Lance Antle, a forensic biologist for the Kansas Bureau of Investigation, testified about the DNA testing he’d performed in the case, including on the fingernail clippings and some blood stains in the bathroom and on other items.
photo by: Mackenzie Clark
Most of the blood stains were complete matches to Mosso’s DNA. Others were complete or partial matches to Cantu Ruiz. A bloodstain on the jeans Cantu Ruiz was wearing when police interviewed him Nov. 9, 2014 was matched to him, and Antle said the estimated frequency of that DNA was as slim as 1 in multiple septillions.
Some other tests revealed a mixture of DNA. One bloodstain on the doorframe of the bathroom was a likely match to Cantu Ruiz. A swab from one piece of the broken toilet tank lid was likely a match to an unknown male, but the DNA was not sufficient to submit to a national database to try to find a match.
Investigators had found Mosso’s cellphone on the roof of the apartment building, wrapped first in a white ankle sock and then in a black dress sock. Neither sock contained sufficient DNA to produce a sample or compare to others.
Antle said he tested one fingernail clipping each from Mosso’s left and right hands. The clippings revealed a great majority of her own female DNA, and his initial testing did not indicate the presence of DNA from anyone else. On the right hand clipping, he performed a different test and found partial DNA from at least three males.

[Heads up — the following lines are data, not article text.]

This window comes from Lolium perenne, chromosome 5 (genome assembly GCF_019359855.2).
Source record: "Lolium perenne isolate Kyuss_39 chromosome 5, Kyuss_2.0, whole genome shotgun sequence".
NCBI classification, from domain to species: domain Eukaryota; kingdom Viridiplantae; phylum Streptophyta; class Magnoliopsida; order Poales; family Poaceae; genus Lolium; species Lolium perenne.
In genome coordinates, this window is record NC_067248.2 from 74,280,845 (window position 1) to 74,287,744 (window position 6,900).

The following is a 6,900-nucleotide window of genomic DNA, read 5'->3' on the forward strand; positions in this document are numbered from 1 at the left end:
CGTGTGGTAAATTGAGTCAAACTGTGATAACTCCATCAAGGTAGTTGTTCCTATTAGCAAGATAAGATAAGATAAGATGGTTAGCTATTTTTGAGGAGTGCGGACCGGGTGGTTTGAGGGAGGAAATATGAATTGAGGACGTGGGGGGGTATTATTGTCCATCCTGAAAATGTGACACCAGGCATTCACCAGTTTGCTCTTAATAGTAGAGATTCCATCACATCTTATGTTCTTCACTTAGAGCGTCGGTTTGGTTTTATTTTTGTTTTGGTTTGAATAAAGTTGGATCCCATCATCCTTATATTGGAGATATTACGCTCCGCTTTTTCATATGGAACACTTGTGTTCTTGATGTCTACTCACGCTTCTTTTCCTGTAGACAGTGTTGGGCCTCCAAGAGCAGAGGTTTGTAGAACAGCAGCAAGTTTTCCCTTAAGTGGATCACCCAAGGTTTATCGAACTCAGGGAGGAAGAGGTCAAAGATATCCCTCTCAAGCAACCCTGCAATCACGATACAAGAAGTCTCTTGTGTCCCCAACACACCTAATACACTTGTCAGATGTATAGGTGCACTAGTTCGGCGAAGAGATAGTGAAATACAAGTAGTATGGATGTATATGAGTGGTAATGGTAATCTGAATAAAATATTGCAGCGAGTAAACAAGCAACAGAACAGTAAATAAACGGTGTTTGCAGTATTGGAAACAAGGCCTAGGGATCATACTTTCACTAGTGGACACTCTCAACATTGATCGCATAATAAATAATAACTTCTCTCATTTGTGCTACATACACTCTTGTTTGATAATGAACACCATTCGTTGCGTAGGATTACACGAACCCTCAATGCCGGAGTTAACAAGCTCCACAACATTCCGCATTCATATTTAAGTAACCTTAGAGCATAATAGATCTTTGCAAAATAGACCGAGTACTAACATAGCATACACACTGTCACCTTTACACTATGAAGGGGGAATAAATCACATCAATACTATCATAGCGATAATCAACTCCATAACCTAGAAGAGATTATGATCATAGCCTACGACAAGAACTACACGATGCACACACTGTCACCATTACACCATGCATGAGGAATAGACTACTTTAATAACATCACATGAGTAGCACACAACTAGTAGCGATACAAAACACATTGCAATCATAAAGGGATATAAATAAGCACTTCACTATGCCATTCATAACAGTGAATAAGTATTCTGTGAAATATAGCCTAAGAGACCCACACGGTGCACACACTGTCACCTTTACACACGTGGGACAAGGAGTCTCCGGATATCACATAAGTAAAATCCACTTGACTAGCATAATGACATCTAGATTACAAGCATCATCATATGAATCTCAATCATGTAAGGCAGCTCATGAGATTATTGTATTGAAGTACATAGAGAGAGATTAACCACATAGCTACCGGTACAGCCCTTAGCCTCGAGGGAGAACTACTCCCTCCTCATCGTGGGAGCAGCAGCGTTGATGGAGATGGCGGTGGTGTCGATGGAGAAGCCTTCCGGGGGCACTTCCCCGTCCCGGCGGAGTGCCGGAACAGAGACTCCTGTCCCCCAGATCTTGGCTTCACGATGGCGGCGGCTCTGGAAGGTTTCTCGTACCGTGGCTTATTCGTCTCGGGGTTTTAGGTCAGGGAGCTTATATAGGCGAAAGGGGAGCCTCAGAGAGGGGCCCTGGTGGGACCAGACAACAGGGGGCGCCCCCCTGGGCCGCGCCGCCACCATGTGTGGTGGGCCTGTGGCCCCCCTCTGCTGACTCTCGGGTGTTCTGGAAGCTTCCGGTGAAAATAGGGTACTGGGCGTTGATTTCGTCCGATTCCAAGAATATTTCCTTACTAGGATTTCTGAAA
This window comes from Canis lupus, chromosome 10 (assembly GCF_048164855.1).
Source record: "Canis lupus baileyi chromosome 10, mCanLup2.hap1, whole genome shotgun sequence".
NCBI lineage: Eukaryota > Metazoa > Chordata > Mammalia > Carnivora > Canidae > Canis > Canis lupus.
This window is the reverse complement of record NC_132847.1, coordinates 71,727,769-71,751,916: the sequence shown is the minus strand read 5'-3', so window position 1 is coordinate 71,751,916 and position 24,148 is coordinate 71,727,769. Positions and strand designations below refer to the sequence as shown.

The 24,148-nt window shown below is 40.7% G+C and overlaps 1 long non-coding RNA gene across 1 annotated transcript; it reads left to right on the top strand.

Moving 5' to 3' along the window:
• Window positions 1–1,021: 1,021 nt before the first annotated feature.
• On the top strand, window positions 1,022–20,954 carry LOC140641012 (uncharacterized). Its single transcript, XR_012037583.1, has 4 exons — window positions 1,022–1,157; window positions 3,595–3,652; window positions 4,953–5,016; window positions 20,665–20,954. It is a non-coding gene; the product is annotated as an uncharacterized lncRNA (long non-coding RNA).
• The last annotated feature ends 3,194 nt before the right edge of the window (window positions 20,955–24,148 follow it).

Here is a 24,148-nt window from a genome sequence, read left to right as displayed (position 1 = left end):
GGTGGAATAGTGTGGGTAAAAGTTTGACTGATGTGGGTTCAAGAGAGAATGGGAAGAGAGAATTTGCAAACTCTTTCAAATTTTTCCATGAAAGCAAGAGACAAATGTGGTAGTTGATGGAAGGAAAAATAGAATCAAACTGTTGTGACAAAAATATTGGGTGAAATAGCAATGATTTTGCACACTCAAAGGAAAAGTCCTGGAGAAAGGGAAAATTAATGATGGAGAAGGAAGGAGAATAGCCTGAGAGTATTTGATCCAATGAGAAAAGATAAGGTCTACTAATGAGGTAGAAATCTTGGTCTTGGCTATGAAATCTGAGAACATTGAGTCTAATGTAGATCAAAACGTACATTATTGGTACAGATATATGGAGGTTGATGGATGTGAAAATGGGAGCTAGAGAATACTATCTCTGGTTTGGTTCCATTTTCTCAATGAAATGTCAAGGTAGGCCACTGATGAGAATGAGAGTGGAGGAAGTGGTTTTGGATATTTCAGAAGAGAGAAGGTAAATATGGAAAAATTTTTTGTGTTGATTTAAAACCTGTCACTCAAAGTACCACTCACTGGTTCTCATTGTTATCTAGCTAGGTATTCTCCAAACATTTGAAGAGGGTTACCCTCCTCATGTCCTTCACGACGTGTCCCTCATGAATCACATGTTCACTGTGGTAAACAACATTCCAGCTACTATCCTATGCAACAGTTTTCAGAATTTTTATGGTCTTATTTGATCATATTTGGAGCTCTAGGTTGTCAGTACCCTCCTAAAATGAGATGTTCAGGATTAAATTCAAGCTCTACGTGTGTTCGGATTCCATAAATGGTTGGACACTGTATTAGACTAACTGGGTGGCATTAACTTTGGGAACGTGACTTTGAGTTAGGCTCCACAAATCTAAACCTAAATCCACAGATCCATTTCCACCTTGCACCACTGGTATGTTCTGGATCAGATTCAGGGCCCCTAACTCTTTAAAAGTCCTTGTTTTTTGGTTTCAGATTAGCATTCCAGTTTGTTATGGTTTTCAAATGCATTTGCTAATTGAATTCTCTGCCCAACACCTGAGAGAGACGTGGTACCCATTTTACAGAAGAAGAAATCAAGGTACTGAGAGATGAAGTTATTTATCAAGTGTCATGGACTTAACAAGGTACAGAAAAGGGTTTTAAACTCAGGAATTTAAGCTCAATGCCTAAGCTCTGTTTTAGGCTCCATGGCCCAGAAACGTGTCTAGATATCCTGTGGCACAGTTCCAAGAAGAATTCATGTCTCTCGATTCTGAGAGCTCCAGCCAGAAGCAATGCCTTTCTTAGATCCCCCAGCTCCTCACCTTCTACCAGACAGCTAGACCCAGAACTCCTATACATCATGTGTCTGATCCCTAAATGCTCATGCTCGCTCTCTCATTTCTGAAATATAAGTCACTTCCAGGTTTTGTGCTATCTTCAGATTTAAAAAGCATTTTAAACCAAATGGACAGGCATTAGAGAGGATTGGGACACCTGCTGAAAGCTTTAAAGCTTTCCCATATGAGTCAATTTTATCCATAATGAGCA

Antle said the other test would look only at the Y chromosome of the DNA present. That would look only at male sources of the DNA. He explained that this test produces a DNA “haplotype.” Men pass the Y chromosome down to their male offspring, so anyone in that lineage would have the same haplotype.
The primary partial DNA haplotype from that nail could not rule out Washington, nor any of his male paternal relatives, Antle said. The probability of selecting an unrelated male from the general population who would produce the same partial haplotype would be about 1 in 2,000.
Based on that frequency and data from the U.S. Census, that could be roughly 24 people within the city of Lawrence. Antle said the discriminatory power of this type of testing is far less than that of “autosomal” DNA, of which the frequencies can be 1 in septillions.
In response to cross-examination from defense attorney Adam Hall, Antle said he could have individually swabbed the top, tip and underside of the nail clippings, but he did not, and he didn’t know where the male DNA had been located on the nail. He also said the lab does not test unknowns against unknowns, so for instance he had not tested the unknown male DNA from the toilet tank lid fragment against the unknown male DNA on Mosso’s nail clipping.